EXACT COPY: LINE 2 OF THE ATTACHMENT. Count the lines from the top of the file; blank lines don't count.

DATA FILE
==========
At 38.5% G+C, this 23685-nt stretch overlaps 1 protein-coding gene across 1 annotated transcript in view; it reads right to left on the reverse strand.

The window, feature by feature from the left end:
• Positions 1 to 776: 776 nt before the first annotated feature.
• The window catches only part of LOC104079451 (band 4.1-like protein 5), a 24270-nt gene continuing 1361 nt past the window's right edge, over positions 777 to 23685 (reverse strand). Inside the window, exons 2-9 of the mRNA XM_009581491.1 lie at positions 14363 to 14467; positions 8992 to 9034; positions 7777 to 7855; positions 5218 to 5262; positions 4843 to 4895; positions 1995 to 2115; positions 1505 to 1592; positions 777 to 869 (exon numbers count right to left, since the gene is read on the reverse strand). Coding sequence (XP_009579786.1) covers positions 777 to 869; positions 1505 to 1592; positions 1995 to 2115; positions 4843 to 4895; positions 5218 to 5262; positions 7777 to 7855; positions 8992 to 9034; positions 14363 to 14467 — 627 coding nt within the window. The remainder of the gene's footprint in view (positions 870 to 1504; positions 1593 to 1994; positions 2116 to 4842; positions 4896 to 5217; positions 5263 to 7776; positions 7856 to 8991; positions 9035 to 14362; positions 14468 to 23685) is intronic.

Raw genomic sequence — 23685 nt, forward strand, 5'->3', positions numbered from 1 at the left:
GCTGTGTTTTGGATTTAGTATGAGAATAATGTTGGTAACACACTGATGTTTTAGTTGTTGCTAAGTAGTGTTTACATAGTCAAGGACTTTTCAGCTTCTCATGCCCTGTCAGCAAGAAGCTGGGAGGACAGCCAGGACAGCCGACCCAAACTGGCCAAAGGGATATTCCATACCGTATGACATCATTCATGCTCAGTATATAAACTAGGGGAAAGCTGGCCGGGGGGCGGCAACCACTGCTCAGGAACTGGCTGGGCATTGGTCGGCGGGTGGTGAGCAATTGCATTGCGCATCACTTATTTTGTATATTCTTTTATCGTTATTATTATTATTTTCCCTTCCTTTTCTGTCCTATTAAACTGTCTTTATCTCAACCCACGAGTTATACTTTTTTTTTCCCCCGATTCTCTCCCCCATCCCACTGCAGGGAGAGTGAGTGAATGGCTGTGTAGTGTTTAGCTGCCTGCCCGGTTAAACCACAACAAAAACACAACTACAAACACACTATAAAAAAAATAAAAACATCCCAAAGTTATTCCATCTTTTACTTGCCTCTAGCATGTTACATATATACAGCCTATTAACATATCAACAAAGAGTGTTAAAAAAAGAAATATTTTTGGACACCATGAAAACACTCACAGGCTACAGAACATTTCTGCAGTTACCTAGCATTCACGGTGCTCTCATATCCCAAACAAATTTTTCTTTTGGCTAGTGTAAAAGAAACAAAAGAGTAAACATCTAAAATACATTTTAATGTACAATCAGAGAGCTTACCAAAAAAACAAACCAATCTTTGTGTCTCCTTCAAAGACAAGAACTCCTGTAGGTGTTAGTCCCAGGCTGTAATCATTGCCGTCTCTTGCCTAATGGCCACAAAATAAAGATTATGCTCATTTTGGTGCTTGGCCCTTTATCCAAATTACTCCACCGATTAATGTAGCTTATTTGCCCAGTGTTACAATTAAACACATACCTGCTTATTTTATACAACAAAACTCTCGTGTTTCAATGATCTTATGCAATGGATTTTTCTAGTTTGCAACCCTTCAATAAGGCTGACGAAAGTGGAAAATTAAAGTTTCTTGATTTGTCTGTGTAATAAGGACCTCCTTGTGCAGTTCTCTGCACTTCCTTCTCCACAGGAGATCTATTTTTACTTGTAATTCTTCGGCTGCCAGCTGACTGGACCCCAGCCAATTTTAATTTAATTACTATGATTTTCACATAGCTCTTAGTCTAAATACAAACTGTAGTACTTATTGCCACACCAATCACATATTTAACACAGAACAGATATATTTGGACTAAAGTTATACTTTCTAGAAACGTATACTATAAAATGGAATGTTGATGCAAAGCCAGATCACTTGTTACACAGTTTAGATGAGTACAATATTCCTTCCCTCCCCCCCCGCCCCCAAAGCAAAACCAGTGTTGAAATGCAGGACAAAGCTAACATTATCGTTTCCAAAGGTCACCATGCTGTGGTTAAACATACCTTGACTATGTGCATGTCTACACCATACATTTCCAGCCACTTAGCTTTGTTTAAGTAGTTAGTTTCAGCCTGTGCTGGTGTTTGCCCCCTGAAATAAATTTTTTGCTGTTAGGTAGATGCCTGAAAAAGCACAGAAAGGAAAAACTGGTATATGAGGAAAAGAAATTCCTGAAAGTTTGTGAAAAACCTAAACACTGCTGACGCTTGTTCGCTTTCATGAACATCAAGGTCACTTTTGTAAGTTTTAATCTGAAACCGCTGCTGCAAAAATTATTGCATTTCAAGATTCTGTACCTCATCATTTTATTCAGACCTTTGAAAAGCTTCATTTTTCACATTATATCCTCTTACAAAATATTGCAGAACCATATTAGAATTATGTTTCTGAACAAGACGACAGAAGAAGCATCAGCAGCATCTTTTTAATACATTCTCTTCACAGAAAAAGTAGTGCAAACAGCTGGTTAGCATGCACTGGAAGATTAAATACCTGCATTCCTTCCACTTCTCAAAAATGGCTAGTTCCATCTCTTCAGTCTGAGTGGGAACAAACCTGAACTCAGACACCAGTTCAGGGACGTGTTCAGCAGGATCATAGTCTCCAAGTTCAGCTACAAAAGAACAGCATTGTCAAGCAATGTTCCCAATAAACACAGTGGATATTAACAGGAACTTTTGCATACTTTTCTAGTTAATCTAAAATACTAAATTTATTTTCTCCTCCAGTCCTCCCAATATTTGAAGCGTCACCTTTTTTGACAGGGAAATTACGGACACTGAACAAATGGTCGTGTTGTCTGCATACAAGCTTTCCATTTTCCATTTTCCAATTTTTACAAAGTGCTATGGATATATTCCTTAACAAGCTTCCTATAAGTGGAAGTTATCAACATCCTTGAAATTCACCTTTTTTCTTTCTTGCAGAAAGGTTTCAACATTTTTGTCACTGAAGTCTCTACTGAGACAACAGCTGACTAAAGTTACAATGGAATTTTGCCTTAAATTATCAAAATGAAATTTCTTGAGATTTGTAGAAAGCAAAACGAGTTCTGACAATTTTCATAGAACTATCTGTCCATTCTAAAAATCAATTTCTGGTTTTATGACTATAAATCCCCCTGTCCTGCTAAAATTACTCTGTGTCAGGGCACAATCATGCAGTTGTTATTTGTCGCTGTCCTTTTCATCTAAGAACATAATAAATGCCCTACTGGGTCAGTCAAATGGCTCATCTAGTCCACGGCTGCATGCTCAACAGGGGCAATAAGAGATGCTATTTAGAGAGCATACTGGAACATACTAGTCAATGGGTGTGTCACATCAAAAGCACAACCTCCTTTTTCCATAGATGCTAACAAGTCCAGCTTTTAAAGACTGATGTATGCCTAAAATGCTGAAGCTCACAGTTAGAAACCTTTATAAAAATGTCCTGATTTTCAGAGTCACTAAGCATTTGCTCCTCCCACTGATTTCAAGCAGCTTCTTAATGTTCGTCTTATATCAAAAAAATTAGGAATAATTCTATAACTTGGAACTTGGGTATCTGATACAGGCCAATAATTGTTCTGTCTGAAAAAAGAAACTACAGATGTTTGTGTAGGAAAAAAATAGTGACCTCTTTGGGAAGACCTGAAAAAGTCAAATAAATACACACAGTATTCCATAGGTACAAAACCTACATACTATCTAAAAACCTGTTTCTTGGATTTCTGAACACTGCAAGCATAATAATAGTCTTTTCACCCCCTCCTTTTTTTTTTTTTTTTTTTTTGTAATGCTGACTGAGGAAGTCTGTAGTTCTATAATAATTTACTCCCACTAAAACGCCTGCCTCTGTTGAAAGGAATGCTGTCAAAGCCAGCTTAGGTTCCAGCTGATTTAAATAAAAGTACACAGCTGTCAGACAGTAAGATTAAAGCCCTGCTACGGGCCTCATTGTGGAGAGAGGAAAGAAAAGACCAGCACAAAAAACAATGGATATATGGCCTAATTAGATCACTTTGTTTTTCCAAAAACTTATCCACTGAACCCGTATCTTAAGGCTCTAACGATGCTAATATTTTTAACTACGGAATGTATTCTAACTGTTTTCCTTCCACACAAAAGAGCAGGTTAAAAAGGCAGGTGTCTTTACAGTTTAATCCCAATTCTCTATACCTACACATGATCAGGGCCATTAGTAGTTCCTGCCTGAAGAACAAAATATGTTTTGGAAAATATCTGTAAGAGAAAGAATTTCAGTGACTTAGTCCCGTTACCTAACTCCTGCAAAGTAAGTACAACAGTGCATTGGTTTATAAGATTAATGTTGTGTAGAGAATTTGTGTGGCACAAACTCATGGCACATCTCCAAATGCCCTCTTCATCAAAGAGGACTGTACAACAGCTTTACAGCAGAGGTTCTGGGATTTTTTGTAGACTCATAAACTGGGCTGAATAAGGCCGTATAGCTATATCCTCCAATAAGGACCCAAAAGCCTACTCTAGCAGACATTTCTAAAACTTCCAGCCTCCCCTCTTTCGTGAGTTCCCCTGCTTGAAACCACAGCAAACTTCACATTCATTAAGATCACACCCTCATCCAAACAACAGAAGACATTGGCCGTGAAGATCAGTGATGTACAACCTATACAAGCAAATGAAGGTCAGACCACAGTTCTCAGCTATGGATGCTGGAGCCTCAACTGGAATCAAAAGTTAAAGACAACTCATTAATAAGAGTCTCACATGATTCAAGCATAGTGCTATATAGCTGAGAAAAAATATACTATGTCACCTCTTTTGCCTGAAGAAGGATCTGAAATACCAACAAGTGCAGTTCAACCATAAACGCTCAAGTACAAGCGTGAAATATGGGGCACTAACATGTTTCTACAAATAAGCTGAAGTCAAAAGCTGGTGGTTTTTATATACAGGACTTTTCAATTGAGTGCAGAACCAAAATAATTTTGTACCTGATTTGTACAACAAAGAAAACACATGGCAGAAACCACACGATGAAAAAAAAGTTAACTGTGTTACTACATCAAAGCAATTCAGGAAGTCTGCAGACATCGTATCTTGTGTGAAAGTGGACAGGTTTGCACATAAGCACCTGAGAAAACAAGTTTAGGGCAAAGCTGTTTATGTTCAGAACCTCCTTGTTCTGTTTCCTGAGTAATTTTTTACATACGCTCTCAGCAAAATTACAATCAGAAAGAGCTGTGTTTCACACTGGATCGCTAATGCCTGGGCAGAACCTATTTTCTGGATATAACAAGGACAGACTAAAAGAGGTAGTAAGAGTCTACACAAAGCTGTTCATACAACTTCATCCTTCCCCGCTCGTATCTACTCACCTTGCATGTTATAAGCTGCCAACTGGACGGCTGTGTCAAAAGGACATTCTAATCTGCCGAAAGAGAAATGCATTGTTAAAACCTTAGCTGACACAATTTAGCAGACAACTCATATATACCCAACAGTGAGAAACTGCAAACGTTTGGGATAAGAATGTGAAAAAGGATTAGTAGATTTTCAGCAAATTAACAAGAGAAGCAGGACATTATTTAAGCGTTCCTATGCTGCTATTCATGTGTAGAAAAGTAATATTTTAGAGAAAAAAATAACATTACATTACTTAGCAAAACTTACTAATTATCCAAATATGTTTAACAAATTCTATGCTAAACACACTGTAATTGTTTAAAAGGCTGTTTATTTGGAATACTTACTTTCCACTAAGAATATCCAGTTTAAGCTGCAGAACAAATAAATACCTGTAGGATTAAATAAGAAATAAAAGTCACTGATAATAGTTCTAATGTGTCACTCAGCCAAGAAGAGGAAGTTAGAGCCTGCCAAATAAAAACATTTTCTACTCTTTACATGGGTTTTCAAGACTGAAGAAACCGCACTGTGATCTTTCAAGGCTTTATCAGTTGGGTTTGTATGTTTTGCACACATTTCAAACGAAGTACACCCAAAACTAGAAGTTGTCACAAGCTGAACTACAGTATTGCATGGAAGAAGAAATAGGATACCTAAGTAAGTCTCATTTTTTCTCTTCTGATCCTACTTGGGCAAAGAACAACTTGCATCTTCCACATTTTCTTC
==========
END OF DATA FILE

The window, feature by feature from the left end: